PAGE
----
Development and Validation of the Health Competence Beliefs Inventory in Young Adults With and Without a History of Childhood Cancer
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- DeRosa, B.W., Kazak, A.E., Doshi, K. et al. ann. behav. med. (2011) 41: 48. doi:10.1007/s12160-010-9228-y
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Adolescent and young adult survivors of childhood cancer are a vulnerable population. Health beliefs may be related to necessary follow-up care.
This study seeks to develop a measure of health beliefs for adolescents and young adults with and without a history of cancer.
Inductive and deductive methods and focus groups were used to develop the Health Competence Beliefs Inventory. Cancer survivors (n = 138) and comparison participants (n = 130) completed the Health Competence Beliefs Inventory and other measures. Healthcare providers reported current medical problems.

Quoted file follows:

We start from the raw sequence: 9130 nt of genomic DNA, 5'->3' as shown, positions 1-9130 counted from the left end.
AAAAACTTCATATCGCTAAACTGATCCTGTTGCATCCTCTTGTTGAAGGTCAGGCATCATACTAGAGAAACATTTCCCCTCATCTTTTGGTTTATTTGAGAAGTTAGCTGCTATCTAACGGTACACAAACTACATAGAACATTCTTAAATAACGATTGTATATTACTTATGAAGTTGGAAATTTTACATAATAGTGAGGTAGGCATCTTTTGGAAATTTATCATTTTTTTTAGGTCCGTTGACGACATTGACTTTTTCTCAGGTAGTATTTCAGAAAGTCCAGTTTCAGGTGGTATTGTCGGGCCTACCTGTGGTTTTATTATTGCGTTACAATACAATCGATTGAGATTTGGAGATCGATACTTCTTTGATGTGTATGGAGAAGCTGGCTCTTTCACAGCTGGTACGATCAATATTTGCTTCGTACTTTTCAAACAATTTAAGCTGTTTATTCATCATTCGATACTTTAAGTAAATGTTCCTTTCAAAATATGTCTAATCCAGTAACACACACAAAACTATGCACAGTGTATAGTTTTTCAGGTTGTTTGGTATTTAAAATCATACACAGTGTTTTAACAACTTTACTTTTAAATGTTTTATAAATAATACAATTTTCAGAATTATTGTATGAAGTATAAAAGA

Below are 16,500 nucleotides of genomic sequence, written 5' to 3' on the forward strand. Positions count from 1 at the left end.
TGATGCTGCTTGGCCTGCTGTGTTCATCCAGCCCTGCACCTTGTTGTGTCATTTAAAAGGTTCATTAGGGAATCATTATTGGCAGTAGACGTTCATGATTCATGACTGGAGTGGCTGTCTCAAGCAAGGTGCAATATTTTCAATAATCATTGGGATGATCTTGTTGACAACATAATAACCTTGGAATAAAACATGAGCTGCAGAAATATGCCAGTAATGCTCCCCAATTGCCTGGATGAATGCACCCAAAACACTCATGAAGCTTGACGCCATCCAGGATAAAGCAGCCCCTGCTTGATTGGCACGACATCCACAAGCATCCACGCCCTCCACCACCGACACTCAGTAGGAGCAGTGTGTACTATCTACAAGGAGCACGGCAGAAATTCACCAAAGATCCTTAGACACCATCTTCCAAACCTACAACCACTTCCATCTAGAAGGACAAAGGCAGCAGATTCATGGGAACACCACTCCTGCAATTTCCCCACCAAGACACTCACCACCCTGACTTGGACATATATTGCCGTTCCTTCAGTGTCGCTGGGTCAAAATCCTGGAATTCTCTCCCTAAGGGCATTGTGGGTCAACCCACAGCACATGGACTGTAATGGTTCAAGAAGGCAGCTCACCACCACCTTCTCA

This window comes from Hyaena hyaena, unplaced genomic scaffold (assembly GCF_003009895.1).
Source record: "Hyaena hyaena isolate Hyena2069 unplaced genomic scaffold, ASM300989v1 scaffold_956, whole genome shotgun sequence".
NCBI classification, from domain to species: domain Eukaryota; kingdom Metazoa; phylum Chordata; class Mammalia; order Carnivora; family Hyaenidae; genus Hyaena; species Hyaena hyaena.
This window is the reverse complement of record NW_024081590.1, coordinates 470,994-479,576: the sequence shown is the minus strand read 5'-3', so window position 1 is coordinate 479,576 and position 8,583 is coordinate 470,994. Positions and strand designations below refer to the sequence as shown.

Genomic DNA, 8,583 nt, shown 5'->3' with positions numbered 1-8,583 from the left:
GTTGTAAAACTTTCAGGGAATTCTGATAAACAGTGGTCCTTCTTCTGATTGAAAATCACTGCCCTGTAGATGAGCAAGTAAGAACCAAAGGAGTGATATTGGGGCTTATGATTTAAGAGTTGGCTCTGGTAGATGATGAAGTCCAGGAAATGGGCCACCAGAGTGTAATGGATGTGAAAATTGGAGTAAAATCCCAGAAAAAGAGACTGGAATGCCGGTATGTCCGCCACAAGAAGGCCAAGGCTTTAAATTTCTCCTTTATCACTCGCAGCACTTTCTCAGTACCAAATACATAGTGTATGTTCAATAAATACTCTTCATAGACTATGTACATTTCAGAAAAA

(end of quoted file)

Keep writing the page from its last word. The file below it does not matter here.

A series of iterative exploratory factor analyses generated a 21-item four-factor solution: (1) Health Perceptions; (2) Satisfaction with Healthcare; (3) Cognitive Competence; and (4) Autonomy. Survivors reported significantly different Health Competence Beliefs Inventory scale scores than comparisons (p < .05). The Health Competence Beliefs Inventory was associated with beliefs, affect, quality of life, posttraumatic stress symptoms, and medical problems.
The Health Competence Beliefs Inventory is a promising measure of adolescent and young adult perceptions of health and well-being.